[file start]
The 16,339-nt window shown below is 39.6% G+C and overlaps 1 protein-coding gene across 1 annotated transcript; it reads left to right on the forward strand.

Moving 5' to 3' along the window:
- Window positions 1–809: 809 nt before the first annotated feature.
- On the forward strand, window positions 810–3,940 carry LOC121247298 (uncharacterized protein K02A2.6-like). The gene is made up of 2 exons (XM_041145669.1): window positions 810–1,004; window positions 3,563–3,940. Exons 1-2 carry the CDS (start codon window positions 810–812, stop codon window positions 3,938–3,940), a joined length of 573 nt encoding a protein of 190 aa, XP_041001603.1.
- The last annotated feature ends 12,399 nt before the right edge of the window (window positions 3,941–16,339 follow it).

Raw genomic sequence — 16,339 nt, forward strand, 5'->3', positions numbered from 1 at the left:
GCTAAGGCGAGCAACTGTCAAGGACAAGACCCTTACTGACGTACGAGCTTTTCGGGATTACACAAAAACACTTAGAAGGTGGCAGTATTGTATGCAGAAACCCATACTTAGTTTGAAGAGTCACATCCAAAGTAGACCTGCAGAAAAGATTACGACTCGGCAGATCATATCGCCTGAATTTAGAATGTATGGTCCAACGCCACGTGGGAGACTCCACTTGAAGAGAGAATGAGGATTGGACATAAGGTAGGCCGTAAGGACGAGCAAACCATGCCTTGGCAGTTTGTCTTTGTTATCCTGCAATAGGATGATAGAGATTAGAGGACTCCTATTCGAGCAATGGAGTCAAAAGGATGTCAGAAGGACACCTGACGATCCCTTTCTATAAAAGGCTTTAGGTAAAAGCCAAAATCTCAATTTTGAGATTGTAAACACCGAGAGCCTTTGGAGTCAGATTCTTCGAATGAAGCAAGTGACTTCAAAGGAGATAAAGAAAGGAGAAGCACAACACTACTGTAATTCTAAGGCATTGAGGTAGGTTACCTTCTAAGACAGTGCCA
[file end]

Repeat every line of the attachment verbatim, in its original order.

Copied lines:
The 16,339-nt window shown below is 39.6% G+C and overlaps 1 protein-coding gene across 1 annotated transcript; it reads left to right on the forward strand.

Moving 5' to 3' along the window:
- Window positions 1–809: 809 nt before the first annotated feature.
- On the forward strand, window positions 810–3,940 carry LOC121247298 (uncharacterized protein K02A2.6-like). The gene is made up of 2 exons (XM_041145669.1): window positions 810–1,004; window positions 3,563–3,940. Exons 1-2 carry the CDS (start codon window positions 810–812, stop codon window positions 3,938–3,940), a joined length of 573 nt encoding a protein of 190 aa, XP_041001603.1.
- The last annotated feature ends 12,399 nt before the right edge of the window (window positions 3,941–16,339 follow it).

Raw genomic sequence — 16,339 nt, forward strand, 5'->3', positions numbered from 1 at the left:
GCTAAGGCGAGCAACTGTCAAGGACAAGACCCTTACTGACGTACGAGCTTTTCGGGATTACACAAAAACACTTAGAAGGTGGCAGTATTGTATGCAGAAACCCATACTTAGTTTGAAGAGTCACATCCAAAGTAGACCTGCAGAAAAGATTACGACTCGGCAGATCATATCGCCTGAATTTAGAATGTATGGTCCAACGCCACGTGGGAGACTCCACTTGAAGAGAGAATGAGGATTGGACATAAGGTAGGCCGTAAGGACGAGCAAACCATGCCTTGGCAGTTTGTCTTTGTTATCCTGCAATAGGATGATAGAGATTAGAGGACTCCTATTCGAGCAATGGAGTCAAAAGGATGTCAGAAGGACACCTGACGATCCCTTTCTATAAAAGGCTTTAGGTAAAAGCCAAAATCTCAATTTTGAGATTGTAAACACCGAGAGCCTTTGGAGTCAGATTCTTCGAATGAAGCAAGTGACTTCAAAGGAGATAAAGAAAGGAGAAGCACAACACTACTGTAATTCTAAGGCATTGAGGTAGGTTACCTTCTAAGACAGTGCCA